Last edited by hans2010 : 14 Jan 2014 at 11:46 PM. Reason: trying to give a real answer
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Old 17 Jan 2014, 06:18 AM   #27
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Some of these new TLDs make sense.
.music, .mail, .inc, .app, .online, .site, .blog, .news, ....

But please don't let them approve stuff like .pizza or TLDs for any big city.

There are over 200 sovereign nations in the world, all of them have functioning ccTLDs. OK, not all of them are widely used, and some are exremely restricted in use (.kp, .va, .bf, etc come into mind) but for sure over 200 ccTLDs are operative in addition to the gTLDs we have know for a while such as .com, .net, .org, .info, ...

So let's say that we have well over ccTLDs already running, because some non sovereign states also were given ccTLDs nonetheless that became in use (.gl, .tf, .sh, .as, .ax, .cc, ... to name just a few)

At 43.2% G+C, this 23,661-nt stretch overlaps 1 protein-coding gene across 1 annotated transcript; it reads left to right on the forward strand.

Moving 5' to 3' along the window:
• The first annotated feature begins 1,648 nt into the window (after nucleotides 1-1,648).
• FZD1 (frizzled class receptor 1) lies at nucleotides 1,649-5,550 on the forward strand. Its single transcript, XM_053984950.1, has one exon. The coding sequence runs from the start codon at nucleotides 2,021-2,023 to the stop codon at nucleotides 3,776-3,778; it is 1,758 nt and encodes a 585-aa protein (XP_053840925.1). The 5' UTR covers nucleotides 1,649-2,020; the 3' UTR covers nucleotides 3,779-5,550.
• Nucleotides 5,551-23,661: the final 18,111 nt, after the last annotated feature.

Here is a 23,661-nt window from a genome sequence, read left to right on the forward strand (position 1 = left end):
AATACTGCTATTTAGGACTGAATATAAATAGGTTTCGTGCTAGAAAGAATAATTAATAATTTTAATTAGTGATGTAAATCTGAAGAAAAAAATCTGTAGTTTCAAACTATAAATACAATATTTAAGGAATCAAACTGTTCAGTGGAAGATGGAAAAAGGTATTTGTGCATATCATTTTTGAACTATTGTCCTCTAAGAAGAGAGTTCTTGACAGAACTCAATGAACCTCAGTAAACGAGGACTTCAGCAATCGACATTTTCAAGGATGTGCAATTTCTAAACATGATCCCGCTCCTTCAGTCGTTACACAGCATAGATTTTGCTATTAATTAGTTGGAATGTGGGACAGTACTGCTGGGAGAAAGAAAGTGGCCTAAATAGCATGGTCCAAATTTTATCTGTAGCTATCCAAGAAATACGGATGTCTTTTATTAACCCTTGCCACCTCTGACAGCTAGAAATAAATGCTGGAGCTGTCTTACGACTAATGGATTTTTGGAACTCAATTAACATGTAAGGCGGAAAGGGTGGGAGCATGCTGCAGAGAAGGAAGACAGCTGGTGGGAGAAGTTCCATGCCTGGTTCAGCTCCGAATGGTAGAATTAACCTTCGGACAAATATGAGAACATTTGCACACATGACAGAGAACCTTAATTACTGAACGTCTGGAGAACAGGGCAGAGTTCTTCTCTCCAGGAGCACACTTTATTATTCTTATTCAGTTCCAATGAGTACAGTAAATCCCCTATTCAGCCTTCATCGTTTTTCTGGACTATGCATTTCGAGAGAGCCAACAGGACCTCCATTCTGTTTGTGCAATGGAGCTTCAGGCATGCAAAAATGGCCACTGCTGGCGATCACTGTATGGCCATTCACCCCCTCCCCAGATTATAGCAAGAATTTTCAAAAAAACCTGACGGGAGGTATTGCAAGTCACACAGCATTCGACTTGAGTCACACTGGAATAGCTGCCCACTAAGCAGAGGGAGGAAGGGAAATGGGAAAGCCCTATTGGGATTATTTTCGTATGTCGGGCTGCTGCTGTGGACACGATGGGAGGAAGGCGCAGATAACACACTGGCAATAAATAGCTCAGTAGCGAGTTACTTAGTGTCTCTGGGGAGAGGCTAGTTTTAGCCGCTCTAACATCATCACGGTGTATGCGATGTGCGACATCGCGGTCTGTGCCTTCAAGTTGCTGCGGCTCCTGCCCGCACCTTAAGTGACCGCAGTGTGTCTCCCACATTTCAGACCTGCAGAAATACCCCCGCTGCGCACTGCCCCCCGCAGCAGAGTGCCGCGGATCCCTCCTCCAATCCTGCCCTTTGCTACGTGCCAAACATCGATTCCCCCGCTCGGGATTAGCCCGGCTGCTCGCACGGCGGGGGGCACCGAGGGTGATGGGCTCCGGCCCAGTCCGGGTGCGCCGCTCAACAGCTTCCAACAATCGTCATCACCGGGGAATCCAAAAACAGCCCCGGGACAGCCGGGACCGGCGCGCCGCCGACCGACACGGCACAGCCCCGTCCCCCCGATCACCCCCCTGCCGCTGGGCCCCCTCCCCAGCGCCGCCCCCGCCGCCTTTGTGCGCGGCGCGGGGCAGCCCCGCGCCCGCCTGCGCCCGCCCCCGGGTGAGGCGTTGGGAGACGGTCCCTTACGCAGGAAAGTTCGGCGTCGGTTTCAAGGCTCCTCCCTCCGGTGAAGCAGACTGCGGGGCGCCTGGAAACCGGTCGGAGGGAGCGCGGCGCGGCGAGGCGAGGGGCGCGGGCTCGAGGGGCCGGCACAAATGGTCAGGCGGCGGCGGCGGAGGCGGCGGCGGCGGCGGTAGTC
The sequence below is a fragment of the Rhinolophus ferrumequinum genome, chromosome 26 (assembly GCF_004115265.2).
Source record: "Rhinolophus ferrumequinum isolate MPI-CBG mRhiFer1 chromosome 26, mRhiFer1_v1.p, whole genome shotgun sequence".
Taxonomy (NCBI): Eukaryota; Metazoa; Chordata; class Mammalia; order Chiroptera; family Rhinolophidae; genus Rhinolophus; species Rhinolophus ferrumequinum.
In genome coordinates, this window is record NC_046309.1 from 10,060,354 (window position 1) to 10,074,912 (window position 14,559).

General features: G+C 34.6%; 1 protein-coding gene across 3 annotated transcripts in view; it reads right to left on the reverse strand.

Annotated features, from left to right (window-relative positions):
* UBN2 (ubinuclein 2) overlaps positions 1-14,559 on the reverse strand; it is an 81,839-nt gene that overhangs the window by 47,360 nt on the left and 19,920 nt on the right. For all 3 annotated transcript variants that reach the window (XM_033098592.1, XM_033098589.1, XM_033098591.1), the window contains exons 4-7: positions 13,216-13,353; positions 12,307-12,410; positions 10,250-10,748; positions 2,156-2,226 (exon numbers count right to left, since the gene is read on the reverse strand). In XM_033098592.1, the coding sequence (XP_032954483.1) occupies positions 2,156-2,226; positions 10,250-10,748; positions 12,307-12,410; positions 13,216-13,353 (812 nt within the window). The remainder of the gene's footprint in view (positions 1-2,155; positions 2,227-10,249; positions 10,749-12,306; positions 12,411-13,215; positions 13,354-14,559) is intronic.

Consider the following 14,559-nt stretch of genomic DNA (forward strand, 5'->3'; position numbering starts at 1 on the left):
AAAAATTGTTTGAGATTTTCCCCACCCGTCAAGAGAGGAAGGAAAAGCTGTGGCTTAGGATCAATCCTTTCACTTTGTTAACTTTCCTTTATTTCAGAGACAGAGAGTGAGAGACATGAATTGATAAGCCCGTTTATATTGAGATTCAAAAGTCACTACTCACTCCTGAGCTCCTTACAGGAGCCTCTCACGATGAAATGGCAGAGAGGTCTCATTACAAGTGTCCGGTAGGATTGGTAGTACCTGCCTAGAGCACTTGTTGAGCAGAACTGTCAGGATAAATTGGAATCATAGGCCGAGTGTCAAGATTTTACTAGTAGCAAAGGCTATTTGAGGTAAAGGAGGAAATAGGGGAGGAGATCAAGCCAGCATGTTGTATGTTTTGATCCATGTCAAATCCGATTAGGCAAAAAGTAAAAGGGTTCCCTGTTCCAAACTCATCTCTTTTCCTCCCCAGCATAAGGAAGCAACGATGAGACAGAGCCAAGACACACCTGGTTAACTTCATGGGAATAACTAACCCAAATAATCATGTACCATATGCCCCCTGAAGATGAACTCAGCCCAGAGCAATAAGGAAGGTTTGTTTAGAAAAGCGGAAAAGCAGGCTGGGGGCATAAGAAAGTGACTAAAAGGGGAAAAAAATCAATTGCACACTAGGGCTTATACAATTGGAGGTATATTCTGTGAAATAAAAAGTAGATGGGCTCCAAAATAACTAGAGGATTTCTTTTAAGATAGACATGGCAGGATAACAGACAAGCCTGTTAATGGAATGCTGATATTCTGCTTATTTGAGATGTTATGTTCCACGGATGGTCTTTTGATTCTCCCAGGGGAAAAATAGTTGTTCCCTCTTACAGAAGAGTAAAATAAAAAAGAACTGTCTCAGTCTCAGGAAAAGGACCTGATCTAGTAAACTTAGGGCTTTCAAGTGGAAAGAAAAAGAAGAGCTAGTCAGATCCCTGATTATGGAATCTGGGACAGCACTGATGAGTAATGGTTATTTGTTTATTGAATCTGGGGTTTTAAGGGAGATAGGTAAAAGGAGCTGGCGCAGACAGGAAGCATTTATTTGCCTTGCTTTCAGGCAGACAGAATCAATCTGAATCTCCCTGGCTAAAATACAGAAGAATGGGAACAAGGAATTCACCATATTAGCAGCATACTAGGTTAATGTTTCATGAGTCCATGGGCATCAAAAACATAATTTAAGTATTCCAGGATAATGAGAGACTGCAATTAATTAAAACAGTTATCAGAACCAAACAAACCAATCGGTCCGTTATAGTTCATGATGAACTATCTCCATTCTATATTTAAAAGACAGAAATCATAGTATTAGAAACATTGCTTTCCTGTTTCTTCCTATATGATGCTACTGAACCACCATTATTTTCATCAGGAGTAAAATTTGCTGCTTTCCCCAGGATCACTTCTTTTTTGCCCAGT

To add even more TLDs is just going to make finding the right website like looking for a needle in a haystack. We won't be able to see the forest from the trees.



Imagine I want to order a concert ticket for a gig of Bruce Springsteen. Let's assume it is in the US so that we don't have to take other ccTLDs into consideration. Let's imagine the concert is in Carnegy Hall, NYC.

Will I need to go to brucespringsteen.com? brucespringsteen.shop? brucespringsteen.music? brucespringsteen.buy? carnegyhall.us? carnegyhall.buy? carnegyhall.buy? carnegyhall.shop ?